Loose Parts Found in Door Panels of Boeing Max 9 Jets, Raising Safety Concerns


Federal investigators are examining whether missing bolts contributed to a door panel sliding off an Alaska Airlines jetliner during flight. The investigation comes as both Alaska Airlines and United Airlines reported finding loose parts in the door plugs, or panels, of several Boeing 737 Max 9 jets.

Preliminary inspections carried out by the airlines revealed issues related to installation, such as bolts that required additional tightening. Both Alaska and United are working to examine their Max 9 aircraft, with initial reports indicating the presence of loose hardware.

These findings add to the mounting pressure on Boeing to address concerns surrounding the safety of its planes. The urgency has escalated following an incident last week in which a plug covering an emergency door tore off an Alaska Airlines plane mid-flight, causing a terrifying fuselage blowout at an altitude of 16,000 feet.

In response, Boeing has organized an online meeting for its employees to discuss safety protocols. The company has committed to assisting with any findings identified by the airlines during their inspections of Max 9 jets. The Federal Aviation Administration grounded 171 out of the 200 delivered Max 9 jets until the door plugs can be inspected and repaired if necessary.

Door plugs are inserted in locations where emergency exit doors would typically be located on the Max 9s. As Alaska and United have aircraft with fewer seats, they replace the standard heavy doors with plugs. These panels can be opened for maintenance purposes, and the bolts serve to prevent them from moving upwards during flight through the use of rollers.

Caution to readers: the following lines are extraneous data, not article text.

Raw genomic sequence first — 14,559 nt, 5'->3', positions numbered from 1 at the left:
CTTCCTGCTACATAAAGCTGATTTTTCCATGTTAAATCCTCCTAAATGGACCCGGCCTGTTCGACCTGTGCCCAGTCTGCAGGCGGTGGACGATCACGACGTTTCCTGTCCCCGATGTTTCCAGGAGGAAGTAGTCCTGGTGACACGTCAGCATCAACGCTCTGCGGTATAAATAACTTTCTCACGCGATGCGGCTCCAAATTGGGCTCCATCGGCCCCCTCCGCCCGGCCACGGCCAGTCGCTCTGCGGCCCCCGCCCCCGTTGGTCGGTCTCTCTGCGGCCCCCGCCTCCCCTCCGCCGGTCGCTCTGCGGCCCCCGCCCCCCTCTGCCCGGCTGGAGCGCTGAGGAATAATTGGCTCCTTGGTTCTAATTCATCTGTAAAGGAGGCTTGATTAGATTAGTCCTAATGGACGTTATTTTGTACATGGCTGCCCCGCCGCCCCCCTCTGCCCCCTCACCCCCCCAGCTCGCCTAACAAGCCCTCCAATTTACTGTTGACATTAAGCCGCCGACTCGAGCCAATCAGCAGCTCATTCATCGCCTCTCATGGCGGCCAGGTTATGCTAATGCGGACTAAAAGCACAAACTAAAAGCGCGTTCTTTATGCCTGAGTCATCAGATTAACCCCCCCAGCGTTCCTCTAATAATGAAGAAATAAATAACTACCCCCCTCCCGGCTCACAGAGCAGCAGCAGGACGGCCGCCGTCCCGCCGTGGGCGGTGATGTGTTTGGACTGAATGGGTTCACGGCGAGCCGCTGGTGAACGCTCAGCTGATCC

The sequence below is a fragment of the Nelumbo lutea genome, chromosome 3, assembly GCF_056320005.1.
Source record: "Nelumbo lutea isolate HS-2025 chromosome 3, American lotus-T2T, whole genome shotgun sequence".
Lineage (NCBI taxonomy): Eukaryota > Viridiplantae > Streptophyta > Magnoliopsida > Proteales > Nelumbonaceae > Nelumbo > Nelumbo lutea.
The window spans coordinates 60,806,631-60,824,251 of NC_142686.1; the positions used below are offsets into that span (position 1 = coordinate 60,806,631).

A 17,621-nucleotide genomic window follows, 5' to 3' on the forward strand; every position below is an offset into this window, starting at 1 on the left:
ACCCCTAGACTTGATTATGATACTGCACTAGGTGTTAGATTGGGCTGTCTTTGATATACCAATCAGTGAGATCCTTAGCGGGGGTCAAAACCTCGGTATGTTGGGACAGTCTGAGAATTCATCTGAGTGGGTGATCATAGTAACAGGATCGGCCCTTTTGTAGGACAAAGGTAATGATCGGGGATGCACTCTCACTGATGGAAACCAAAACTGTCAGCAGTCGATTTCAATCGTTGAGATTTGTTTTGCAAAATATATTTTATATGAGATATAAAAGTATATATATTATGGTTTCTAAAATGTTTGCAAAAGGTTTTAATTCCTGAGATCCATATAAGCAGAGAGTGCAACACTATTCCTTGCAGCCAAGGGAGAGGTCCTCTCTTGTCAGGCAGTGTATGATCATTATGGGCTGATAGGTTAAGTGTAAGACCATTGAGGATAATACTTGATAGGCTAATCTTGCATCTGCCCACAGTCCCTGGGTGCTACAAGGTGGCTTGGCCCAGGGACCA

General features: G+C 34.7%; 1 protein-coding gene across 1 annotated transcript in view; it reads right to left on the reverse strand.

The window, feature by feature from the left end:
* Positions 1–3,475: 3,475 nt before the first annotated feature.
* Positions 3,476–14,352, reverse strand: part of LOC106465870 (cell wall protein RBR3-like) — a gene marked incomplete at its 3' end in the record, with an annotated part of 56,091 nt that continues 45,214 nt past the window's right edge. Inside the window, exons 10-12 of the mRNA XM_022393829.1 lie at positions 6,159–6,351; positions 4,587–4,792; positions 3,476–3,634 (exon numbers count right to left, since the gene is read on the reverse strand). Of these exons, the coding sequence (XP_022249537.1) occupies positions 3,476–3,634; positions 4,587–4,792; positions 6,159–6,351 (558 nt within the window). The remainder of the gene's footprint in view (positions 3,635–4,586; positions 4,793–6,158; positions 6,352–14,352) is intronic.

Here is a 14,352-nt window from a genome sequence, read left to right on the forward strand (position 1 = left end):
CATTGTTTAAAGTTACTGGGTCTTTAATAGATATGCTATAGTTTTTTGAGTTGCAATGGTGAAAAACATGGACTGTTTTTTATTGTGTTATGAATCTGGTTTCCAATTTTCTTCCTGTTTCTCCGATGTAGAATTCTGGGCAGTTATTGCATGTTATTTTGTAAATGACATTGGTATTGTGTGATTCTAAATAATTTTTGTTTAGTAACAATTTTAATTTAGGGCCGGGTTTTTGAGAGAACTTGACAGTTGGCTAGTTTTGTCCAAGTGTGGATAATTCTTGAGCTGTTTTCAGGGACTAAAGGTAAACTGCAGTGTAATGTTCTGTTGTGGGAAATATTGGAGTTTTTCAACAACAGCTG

During Alaska Airlines flight 1282, roller guides at the top of one of the plugs broke, allowing the entire panel to swing upwards, detaching from the 12 stop pads that keep it attached to the door frame. The reason behind the breakage remains unclear and is under investigation. The NTSB is also determining whether four missing bolts contributed to the incident or if they were blown off during the decompression event.

The interior of the aircraft suffered significant damage, but the pilots were able to return to Portland safely, and there were no serious injuries reported among the passengers and crew.

The lost door panel was discovered in a school teacher’s backyard near Portland and will be sent to the NTSB’s lab in Washington, D.C., for further study to determine the cause of the detachment.

As a result of the grounded aircraft, Alaska and United have had to cancel numerous flights. Alaska Airlines has 65 Max 9s, while United Airlines has 79. The inspections of the planes were delayed until Boeing and the FAA provided complete instructions.

The aircraft involved in the blowout incident was newly in service as of November. After experiencing cabin-pressurization system warning lights during three flights, the airline ceased using the plane on Pacific routes to Hawaii. However, it continued to operate on overland routes until the cause of the pressurization warnings was identified.

Despite speculation, the NTSB has not found any evidence linking the warnings to the door plug blowout.

The Boeing 737 Max is the latest version of the long-standing 737, a twin-engine, single-aisle aircraft that has been in operation since the late 1960s. It has been widely utilized by airlines for domestic routes in the United States.

Following the news, shares of Boeing fell 8%, and Spirit AeroSystems, responsible for installing the door plugs on Max jets, saw an 11% decrease in their stock value.

1. Source: Coherent Market Insights, Public sources, Desk research
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